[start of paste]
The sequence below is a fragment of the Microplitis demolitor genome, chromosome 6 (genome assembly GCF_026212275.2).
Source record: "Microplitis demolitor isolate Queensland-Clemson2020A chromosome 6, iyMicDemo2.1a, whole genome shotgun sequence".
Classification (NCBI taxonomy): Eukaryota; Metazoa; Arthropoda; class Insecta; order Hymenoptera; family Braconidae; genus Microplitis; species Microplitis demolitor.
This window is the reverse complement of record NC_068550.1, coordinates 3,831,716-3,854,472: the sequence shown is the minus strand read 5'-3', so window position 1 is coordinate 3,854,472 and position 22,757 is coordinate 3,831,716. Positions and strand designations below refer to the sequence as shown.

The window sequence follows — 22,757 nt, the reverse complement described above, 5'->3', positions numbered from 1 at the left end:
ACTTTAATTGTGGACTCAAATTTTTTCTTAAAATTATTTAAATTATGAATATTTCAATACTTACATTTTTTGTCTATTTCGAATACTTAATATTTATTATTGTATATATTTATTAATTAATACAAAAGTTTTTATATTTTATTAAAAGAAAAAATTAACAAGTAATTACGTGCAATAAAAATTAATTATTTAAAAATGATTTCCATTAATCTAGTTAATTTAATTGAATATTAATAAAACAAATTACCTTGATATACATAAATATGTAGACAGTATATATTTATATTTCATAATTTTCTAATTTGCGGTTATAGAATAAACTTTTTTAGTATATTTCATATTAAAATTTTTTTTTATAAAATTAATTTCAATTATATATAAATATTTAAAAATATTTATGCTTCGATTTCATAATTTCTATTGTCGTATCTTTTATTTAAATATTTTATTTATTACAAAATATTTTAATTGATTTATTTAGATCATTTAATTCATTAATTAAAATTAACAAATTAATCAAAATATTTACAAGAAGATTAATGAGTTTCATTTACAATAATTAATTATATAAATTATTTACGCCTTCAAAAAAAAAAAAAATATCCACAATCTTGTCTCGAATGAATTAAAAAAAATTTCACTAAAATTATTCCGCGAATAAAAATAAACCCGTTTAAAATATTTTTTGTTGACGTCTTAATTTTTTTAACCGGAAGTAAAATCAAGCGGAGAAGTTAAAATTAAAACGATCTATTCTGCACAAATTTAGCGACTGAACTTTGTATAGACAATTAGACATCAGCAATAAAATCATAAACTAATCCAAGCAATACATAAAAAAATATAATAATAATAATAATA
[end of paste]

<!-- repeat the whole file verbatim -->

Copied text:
The sequence below is a fragment of the Microplitis demolitor genome, chromosome 6 (genome assembly GCF_026212275.2).
Source record: "Microplitis demolitor isolate Queensland-Clemson2020A chromosome 6, iyMicDemo2.1a, whole genome shotgun sequence".
Classification (NCBI taxonomy): Eukaryota; Metazoa; Arthropoda; class Insecta; order Hymenoptera; family Braconidae; genus Microplitis; species Microplitis demolitor.
This window is the reverse complement of record NC_068550.1, coordinates 3,831,716-3,854,472: the sequence shown is the minus strand read 5'-3', so window position 1 is coordinate 3,854,472 and position 22,757 is coordinate 3,831,716. Positions and strand designations below refer to the sequence as shown.

The window sequence follows — 22,757 nt, the reverse complement described above, 5'->3', positions numbered from 1 at the left end:
ACTTTAATTGTGGACTCAAATTTTTTCTTAAAATTATTTAAATTATGAATATTTCAATACTTACATTTTTTGTCTATTTCGAATACTTAATATTTATTATTGTATATATTTATTAATTAATACAAAAGTTTTTATATTTTATTAAAAGAAAAAATTAACAAGTAATTACGTGCAATAAAAATTAATTATTTAAAAATGATTTCCATTAATCTAGTTAATTTAATTGAATATTAATAAAACAAATTACCTTGATATACATAAATATGTAGACAGTATATATTTATATTTCATAATTTTCTAATTTGCGGTTATAGAATAAACTTTTTTAGTATATTTCATATTAAAATTTTTTTTTATAAAATTAATTTCAATTATATATAAATATTTAAAAATATTTATGCTTCGATTTCATAATTTCTATTGTCGTATCTTTTATTTAAATATTTTATTTATTACAAAATATTTTAATTGATTTATTTAGATCATTTAATTCATTAATTAAAATTAACAAATTAATCAAAATATTTACAAGAAGATTAATGAGTTTCATTTACAATAATTAATTATATAAATTATTTACGCCTTCAAAAAAAAAAAAAATATCCACAATCTTGTCTCGAATGAATTAAAAAAAATTTCACTAAAATTATTCCGCGAATAAAAATAAACCCGTTTAAAATATTTTTTGTTGACGTCTTAATTTTTTTAACCGGAAGTAAAATCAAGCGGAGAAGTTAAAATTAAAACGATCTATTCTGCACAAATTTAGCGACTGAACTTTGTATAGACAATTAGACATCAGCAATAAAATCATAAACTAATCCAAGCAATACATAAAAAAATATAATAATAATAATAATA